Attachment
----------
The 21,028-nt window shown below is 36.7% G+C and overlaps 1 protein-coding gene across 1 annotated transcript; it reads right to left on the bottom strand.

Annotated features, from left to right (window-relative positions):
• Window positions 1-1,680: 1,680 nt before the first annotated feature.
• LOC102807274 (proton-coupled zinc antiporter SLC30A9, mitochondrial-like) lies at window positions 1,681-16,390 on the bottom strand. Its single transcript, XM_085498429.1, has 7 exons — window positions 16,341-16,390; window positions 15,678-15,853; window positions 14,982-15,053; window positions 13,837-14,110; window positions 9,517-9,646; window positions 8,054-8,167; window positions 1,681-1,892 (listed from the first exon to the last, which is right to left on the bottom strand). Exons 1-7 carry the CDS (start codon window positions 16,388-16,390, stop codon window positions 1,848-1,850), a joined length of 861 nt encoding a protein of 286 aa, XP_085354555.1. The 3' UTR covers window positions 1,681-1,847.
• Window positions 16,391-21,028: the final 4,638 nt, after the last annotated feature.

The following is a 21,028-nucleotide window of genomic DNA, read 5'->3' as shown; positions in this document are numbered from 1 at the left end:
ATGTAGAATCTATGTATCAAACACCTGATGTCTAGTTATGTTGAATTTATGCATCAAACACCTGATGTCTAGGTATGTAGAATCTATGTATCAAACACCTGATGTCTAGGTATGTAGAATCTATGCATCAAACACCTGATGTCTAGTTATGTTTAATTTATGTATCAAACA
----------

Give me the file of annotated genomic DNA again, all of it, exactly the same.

The 21,028-nt window shown below is 36.7% G+C and overlaps 1 protein-coding gene across 1 annotated transcript; it reads right to left on the bottom strand.

Annotated features, from left to right (window-relative positions):
• Window positions 1-1,680: 1,680 nt before the first annotated feature.
• LOC102807274 (proton-coupled zinc antiporter SLC30A9, mitochondrial-like) lies at window positions 1,681-16,390 on the bottom strand. Its single transcript, XM_085498429.1, has 7 exons — window positions 16,341-16,390; window positions 15,678-15,853; window positions 14,982-15,053; window positions 13,837-14,110; window positions 9,517-9,646; window positions 8,054-8,167; window positions 1,681-1,892 (listed from the first exon to the last, which is right to left on the bottom strand). Exons 1-7 carry the CDS (start codon window positions 16,388-16,390, stop codon window positions 1,848-1,850), a joined length of 861 nt encoding a protein of 286 aa, XP_085354555.1. The 3' UTR covers window positions 1,681-1,847.
• Window positions 16,391-21,028: the final 4,638 nt, after the last annotated feature.

The following is a 21,028-nucleotide window of genomic DNA, read 5'->3' as shown; positions in this document are numbered from 1 at the left end:
ATGTAGAATCTATGTATCAAACACCTGATGTCTAGTTATGTTGAATTTATGCATCAAACACCTGATGTCTAGGTATGTAGAATCTATGTATCAAACACCTGATGTCTAGGTATGTAGAATCTATGCATCAAACACCTGATGTCTAGTTATGTTTAATTTATGTATCAAACA